Learning now vs success/failure

This resonated with me this morning:

Roethlisberger argues that people who are preoccupied with success ask the wrong question. They ask, “what is the secret of success” when they should be asking, “what prevents me from learning here and now?” To be overly preoccupied with the future is to be inattentive toward the present where learning and growth take place. To walk around asking “am I a success or a failure” is a silly question in the sense that the closest you can come to answer is to say, everyone is both a success and a failure.

Source:Weick, Karl E. How Projects Lose Meaning: The Dynamics of Renewal. in Renewing Research Practice by R. Stablein and P. Frost (Eds.). Stanford, CA: Stanford. 2004.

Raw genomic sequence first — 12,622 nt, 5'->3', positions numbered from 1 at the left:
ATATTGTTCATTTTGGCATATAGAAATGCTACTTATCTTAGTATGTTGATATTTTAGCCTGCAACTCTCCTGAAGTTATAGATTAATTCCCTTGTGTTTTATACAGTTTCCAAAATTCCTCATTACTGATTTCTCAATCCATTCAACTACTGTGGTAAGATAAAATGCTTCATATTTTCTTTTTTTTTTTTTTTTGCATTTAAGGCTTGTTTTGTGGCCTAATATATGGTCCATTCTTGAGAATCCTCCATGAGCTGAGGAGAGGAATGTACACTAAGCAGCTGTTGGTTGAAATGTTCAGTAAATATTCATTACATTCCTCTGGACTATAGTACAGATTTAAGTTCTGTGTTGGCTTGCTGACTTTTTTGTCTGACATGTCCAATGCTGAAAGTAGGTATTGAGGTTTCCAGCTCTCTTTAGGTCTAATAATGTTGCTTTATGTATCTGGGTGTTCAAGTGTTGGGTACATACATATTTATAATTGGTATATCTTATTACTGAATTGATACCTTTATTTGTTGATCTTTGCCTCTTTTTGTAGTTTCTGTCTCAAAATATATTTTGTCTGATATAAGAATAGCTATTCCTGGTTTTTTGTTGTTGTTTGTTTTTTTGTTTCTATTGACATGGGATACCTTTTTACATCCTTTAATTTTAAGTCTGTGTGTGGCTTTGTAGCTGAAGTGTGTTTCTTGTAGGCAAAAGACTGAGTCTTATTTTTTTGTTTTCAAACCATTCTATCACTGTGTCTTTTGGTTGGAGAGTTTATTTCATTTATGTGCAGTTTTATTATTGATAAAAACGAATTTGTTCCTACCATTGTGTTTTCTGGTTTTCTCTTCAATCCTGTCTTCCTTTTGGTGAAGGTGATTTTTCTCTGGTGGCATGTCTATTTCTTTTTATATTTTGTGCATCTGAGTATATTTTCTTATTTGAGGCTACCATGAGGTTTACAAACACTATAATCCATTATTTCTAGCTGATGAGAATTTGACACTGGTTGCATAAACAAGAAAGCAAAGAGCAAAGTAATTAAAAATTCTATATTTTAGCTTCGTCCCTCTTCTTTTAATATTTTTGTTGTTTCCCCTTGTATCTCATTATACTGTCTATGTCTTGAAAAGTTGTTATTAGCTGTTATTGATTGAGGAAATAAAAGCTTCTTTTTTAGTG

Reflecting on this a little more, sometimes it may be better to ask “what am I experiencing now?” and see if the learning emerges from that. I’m in a Zen frame of mind I guess.

Hat tip Bob Sutton, via David Smith.

2 thoughts on “Learning now vs success/failure

  1. Chris Corrigan

    Cool…one of the editors of that book, Peter Frost, was my father in law and Karl Weick was his mentor. This little post just reminds me of the great conversations I had with him when he was alive. Hmm. Been five years since he died and still missing him!

    Thanks for this.

  2. Simon Goh

    Totally agree that we should pay emphasis to the present. As with knowledge management initiatives, it’s really no point to be too hardup on 3 years roadmap, where the outlook into the organisation’s direction and focus is gray. Why not we look into the current sticky pains instead which are tangible and actionable, and build sustainable plans for addressing them.


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